In the summer of 1716, Lady Mary Wortley Montagu undertook a long journey across Europe and the Eastern Mediterranean to accompany her husband to Constantinople. Here, the Whig politician Edward had been appointed ambassador extraordinary of George I to Sultan Ahmet III and representative of the Levant Company to the Sublime Porte. Living for almost two years in the Ottoman Empire offered the English gentlewoman the possibility not only to appreciate the customs and mores of the local people, but also to realize how false and groundless were many of the ideas she had heard about the Turks. For this reason, in the well-known "Embassy Letters" she posted to relatives and friends during her Turkish sojourn, she discredited the authors of those travel accounts, who failed to tell the truth but conveyed what was partial and erroneous, and continually emphasised the authenticity of her experience. In this essay, through representative extracts of her epistolary narrative, I will try to show how Lady Montagu systematically debunked the stereotyped image of the Orient that her male predecessors had instrumentally propagated in early modern England.

Baratta, L. (2013). Embassy to Constantinople: the image of the Orient and the de-construction of the Canon in Lady Mary Wortley Montagu’s Turkish Letters. In I. Both, A. Saraçgil, A. Tarantino (a cura di), Storia, identità e canoni letterari (pp. 19-36). Firenze : Firenze University Press [10.36253/978-88-6655-417-2].

Embassy to Constantinople: the image of the Orient and the de-construction of the Canon in Lady Mary Wortley Montagu’s Turkish Letters

Baratta, Luca
2013-01-01

Abstract

In the summer of 1716, Lady Mary Wortley Montagu undertook a long journey across Europe and the Eastern Mediterranean to accompany her husband to Constantinople. Here, the Whig politician Edward had been appointed ambassador extraordinary of George I to Sultan Ahmet III and representative of the Levant Company to the Sublime Porte. Living for almost two years in the Ottoman Empire offered the English gentlewoman the possibility not only to appreciate the customs and mores of the local people, but also to realize how false and groundless were many of the ideas she had heard about the Turks. For this reason, in the well-known "Embassy Letters" she posted to relatives and friends during her Turkish sojourn, she discredited the authors of those travel accounts, who failed to tell the truth but conveyed what was partial and erroneous, and continually emphasised the authenticity of her experience. In this essay, through representative extracts of her epistolary narrative, I will try to show how Lady Montagu systematically debunked the stereotyped image of the Orient that her male predecessors had instrumentally propagated in early modern England.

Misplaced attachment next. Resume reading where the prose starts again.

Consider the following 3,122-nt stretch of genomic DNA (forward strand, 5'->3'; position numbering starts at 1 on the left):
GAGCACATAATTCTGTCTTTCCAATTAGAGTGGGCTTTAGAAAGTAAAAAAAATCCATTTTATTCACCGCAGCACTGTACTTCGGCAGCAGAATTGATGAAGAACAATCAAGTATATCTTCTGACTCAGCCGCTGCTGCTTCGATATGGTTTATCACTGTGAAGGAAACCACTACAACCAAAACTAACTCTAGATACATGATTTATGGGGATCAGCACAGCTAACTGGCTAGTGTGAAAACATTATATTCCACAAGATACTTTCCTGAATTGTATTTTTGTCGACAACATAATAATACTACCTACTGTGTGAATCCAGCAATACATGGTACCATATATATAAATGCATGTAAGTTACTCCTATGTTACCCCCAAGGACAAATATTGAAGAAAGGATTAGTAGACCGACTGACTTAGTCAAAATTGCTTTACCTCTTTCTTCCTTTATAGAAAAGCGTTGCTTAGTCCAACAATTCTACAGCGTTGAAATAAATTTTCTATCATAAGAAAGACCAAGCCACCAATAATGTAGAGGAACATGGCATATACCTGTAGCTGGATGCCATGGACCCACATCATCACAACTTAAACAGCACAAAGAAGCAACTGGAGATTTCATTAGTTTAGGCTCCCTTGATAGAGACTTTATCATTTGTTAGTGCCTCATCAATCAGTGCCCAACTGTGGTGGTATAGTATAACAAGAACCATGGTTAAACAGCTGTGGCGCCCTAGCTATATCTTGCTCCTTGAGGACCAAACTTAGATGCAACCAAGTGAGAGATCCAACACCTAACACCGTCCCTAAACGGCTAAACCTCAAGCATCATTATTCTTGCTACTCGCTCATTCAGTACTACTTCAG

978-88-6655-417-2
Baratta, L. (2013). Embassy to Constantinople: the image of the Orient and the de-construction of the Canon in Lady Mary Wortley Montagu’s Turkish Letters. In I. Both, A. Saraçgil, A. Tarantino (a cura di), Storia, identità e canoni letterari (pp. 19-36). Firenze : Firenze University Press [10.36253/978-88-6655-417-2].
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Utilizza questo identificativo per citare o creare un link a questo documento: https://hdl.handle.net/11365/1218894